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Dashnak Leader Blasts Russia


Armenia -- Vahan Hovannisian, a leader of the Armenian Revolutionary Federation, speaks at a news conference on November 24, 2009.

Armenia -- Vahan Hovannisian, a leader of the Armenian Revolutionary Federation, speaks at a news conference on November 24, 2009.

A leader of the Armenian Revolutionary Federation (Dashnaktsutyun) accused Russia on Tuesday of acting against the national interests of Armenia, Moscow’s closest regional ally, in its growing dealings with Turkey and Azerbaijan.


Vahan Hovannisian, a key member of nationalist opposition party’s ruling Bureau, also chided former President Robert Kocharian, a longtime Dashnaktsutyun ally, for his scornful reaction to the latest verbal attacks from opposition leader Levon Ter-Petrosian.

“I consider Russia’s current role in both Armenian-Turkish and Armenian-Azerbaijani relations to be very dangerous for Armenia,” Hovannisian declared at a news conference.

The remark was extraordinary given Dashnaktsutyun’s long-standing support for Armenia’s close political, security and economic ties with Russia as the main instrument of countering Turkish influence in the region. The influential party adopted what many regard as a pro-Russian foreign policy orientation years before the Soviet collapse, when it was still banned in Armenia and had branches only its worldwide Diaspora.

Hovannisian, who also leads Dashnaktsutyun’s faction in the Armenian parliament, did not elaborate on his highly negative assessment of Moscow’s current policies on the region. But he did attack the foreign powers, among them Russia, trying to broker a solution to the Nagorno-Karabakh. He said they are seeking to clinch additional concessions from Armenia in an effort to facilitate the ratification by the Turkish parliament of the recently signed Turkish-Armenian agreements.

Dashnaktsutyun has condemned the agreements envisaging the normalization of relations between the two historical foes as a sellout. Russia and the West, by contrast, have welcomed them as a ground-breaking development. The Russian support came against the background of Moscow’s deepening cooperation with Ankara focusing on energy.

Hovannisian’s comments coincided with talks held by Russia’s President Dmitry Medvedev with his visiting Azerbaijani counterpart, Ilham Aliyev, in the Russian city of Ulyanovsk. The two leaders also inaugurated a statue of Aliyev’s late father and predecessor Heydar there.

According to the RIA-Novosti news agency, Medvedev touted that as an example of “how to build relations in the post-Soviet space.” “We can calmly and fruitfully discuss political, economic and regional problems,” he said, opening the talks.

“If everyone in the world had relations like Azerbaijan and Russia have, there would be no problems in the world,” Aliyev said for his part. He described those relations as “strategic partnership.”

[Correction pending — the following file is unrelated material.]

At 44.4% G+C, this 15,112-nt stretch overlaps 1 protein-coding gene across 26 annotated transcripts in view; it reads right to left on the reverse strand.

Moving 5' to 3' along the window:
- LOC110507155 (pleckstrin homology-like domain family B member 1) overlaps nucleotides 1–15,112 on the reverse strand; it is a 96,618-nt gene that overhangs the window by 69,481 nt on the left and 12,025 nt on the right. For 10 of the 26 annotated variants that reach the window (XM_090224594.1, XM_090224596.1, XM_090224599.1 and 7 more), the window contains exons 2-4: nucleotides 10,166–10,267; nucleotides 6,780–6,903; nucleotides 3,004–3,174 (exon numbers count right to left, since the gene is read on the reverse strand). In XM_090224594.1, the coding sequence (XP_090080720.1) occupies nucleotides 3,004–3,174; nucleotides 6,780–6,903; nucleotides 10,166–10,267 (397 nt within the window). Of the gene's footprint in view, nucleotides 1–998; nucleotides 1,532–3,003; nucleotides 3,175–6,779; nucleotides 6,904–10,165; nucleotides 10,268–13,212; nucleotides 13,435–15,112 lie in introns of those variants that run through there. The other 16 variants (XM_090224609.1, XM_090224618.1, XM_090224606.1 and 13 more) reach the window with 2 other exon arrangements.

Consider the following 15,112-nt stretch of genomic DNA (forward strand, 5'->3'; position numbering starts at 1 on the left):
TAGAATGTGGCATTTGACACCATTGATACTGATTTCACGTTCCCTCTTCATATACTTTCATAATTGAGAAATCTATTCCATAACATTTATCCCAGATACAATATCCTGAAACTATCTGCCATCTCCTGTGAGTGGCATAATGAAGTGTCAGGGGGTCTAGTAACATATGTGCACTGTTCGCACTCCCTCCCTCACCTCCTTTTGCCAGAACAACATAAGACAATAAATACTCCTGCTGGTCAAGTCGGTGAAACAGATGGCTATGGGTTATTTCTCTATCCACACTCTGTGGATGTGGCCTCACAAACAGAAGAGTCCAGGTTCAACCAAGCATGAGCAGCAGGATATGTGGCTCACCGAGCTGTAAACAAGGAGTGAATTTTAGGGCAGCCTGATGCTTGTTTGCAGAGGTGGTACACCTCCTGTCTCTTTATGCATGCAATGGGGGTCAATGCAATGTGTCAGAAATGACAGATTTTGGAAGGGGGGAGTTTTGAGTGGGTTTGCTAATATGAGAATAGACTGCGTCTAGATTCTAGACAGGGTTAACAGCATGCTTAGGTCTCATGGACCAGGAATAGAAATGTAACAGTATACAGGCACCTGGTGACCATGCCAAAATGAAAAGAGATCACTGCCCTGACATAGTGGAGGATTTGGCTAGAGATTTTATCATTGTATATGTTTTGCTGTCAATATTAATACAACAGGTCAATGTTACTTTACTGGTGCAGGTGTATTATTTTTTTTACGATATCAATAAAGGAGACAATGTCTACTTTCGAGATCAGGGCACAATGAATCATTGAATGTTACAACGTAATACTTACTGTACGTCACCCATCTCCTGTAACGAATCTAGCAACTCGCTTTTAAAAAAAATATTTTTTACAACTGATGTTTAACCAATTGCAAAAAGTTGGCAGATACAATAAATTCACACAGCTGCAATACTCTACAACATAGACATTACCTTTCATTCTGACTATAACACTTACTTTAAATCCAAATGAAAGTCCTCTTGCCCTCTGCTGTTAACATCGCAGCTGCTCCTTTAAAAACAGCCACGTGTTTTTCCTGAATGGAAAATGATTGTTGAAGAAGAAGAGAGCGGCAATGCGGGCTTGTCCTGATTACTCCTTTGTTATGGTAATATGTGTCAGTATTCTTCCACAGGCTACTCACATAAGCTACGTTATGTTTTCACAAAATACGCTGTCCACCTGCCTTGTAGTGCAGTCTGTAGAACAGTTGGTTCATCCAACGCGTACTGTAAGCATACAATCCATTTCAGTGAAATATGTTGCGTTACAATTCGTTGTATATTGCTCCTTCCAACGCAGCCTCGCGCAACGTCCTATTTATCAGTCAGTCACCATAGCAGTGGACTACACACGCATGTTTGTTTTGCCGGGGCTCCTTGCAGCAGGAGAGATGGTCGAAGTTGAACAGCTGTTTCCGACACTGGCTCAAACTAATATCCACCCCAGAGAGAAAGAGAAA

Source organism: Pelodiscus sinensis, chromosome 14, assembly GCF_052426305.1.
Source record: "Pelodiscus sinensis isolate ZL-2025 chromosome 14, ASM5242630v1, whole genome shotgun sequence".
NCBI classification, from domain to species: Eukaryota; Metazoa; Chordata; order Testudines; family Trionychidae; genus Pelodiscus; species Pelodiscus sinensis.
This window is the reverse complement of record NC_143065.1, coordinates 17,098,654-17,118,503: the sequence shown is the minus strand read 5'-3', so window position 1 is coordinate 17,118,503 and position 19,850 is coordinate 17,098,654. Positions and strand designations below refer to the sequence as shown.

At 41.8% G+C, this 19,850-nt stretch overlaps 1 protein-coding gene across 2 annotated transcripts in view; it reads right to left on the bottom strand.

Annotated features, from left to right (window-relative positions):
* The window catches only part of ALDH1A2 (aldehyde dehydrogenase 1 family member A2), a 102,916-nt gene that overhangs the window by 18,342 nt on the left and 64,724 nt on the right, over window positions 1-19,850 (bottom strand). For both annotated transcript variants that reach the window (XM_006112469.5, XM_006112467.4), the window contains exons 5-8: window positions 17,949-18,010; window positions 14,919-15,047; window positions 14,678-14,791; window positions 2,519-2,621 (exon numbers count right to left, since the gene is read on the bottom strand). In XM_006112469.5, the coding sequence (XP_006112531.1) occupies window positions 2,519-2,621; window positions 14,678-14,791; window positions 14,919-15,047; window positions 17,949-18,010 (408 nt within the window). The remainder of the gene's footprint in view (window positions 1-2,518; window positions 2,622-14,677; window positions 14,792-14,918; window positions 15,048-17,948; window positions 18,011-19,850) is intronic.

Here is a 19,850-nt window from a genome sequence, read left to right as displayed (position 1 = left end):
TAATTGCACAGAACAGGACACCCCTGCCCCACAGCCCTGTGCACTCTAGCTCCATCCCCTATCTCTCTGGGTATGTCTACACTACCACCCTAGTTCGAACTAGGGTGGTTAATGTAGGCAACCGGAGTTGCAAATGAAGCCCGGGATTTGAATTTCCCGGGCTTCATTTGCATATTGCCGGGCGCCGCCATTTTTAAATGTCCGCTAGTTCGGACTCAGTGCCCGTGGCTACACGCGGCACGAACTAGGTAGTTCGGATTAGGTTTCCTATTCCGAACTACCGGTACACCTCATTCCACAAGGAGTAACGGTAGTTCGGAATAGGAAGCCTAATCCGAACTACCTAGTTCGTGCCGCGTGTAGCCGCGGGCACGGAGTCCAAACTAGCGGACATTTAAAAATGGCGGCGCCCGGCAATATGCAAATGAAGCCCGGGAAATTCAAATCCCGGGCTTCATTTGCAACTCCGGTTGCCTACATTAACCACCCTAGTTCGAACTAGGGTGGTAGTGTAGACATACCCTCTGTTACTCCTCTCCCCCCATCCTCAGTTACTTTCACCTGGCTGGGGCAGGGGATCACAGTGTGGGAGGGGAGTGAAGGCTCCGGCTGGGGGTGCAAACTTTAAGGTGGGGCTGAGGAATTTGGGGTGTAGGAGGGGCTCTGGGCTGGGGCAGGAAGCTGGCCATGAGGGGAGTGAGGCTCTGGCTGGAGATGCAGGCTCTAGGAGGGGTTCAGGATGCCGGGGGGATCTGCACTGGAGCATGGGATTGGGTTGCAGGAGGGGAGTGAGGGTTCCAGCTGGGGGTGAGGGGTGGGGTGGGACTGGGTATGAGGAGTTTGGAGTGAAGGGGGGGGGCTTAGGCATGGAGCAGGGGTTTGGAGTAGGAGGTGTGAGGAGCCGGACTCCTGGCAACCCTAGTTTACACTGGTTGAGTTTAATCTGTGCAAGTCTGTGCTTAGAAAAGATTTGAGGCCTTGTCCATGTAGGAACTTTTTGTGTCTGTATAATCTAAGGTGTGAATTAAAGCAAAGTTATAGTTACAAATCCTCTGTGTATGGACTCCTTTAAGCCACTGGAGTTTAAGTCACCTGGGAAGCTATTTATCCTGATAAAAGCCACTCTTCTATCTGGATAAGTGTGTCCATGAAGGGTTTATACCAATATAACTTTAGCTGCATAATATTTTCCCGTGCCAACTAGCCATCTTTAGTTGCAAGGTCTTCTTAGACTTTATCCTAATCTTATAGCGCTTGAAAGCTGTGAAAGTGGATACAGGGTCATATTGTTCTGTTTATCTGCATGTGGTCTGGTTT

Neither president made any public statements after the meeting held just two days after Aliyev and Armenian President Serzh Sarkisian held face-to-face talks on Karabakh in Munich. The talks were overshadowed by Aliyev’s fresh threats to place Karabakh back under Azerbaijani rule “by military means.” Yerevan responded to that by threatening to formally recognize Karabakh as an independent state.

Hovannisian said Sarkisian should have gone farther. “The only right step would have been not going to Munich at all because negotiating under the pressure of a ultimatum is not the right thing,” he said. “If Azerbaijan attacks Artsakh, then I think the top objective must be not [Karabakh’s] recognition but a complete destruction of the Azerbaijani aggressor on the battlefield,” he added.

Turning to domestic politics, Hovannisian agreed with other Dashnaktsutyun leaders’ belief that Ter-Petrosian offered to cut a deal with Sarkisian in his last speech delivered before senior members of his Armenian National Congress (HAK) alliance.

In that speech, Ter-Petrosian gave a mostly positive assessment of the Turkish-Armenian agreements and defended the president against harsh criticism from Dashnaktsutyun and other “extreme nationalists.” The HAK leader also denounced Kocharian’s policies on Turkey and the Nagorno-Karabakh conflict that were strongly backed by Dashnaktsutyun throughout his decade-long presidency.

“The accusations addressed to me are so absurd that there is no point in dwelling on their content because of the complete absence thereof,” Kocharian shot back in a rare statement issued last week. He compared Ter-Petrosian to a scared man whom he said he met during a recent, hitherto unpublicized, safari to Africa. Kocharian said the “European” hunter had been “quite smashed” by a bear several years ago and now flinches at every mention of the animal.

Hovannisian found Kocharian’s riposte “inadequate.” “We expected a more serious political response,” said the Dashnaktsutyun leader. “Mr. Kocharian probably wanted to stress his detachment from politics. But when you don’t deal with politics, it comes and deals with you.”

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